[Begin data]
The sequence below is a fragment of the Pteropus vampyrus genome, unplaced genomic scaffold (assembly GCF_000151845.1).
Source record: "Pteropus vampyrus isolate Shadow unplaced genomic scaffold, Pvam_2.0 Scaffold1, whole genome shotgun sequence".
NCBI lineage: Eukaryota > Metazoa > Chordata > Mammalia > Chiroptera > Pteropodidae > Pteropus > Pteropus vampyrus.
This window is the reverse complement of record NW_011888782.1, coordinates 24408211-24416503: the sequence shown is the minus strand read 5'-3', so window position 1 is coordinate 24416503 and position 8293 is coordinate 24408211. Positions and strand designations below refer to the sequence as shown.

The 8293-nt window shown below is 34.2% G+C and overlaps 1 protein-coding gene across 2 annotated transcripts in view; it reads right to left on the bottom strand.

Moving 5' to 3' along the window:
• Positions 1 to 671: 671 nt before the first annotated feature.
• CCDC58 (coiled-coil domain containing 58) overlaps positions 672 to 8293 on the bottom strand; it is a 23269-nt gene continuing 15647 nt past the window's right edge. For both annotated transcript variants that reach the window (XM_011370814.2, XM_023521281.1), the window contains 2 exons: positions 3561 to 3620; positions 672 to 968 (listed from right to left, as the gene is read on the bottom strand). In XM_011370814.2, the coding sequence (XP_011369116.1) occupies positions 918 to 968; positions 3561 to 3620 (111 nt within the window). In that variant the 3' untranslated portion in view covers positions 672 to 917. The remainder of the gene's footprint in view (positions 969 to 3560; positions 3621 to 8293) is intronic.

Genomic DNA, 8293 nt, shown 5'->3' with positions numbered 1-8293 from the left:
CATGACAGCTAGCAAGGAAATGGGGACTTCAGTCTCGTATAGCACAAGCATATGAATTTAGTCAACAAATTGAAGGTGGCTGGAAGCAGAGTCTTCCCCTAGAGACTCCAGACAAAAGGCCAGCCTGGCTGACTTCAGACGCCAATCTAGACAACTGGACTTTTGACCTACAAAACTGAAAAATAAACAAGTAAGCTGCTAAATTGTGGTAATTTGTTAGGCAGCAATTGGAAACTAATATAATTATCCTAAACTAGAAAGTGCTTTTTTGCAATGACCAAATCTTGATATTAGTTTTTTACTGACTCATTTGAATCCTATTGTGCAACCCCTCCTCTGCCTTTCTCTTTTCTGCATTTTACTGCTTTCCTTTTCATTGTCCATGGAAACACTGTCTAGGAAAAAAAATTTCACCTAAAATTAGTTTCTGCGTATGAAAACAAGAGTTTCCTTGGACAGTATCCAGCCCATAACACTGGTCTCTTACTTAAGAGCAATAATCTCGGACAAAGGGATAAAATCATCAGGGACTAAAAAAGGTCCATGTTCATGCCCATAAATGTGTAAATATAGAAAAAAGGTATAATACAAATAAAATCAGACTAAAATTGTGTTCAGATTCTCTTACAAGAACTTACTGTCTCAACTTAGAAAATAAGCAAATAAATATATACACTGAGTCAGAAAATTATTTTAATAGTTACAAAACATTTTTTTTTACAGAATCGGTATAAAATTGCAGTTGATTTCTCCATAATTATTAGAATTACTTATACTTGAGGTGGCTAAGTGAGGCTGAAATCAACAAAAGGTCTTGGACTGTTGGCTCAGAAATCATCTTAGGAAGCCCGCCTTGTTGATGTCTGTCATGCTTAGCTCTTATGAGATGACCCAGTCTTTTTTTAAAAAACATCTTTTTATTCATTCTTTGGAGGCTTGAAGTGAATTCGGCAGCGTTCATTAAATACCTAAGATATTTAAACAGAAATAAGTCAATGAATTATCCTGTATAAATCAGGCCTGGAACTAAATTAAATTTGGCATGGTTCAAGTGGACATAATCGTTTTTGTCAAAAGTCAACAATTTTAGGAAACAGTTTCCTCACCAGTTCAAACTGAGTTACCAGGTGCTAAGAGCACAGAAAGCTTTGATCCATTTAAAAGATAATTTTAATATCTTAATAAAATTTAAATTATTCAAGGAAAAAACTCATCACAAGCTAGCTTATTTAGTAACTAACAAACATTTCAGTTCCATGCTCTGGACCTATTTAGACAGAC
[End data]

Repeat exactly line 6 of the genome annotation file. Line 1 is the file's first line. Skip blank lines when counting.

Moving 5' to 3' along the window: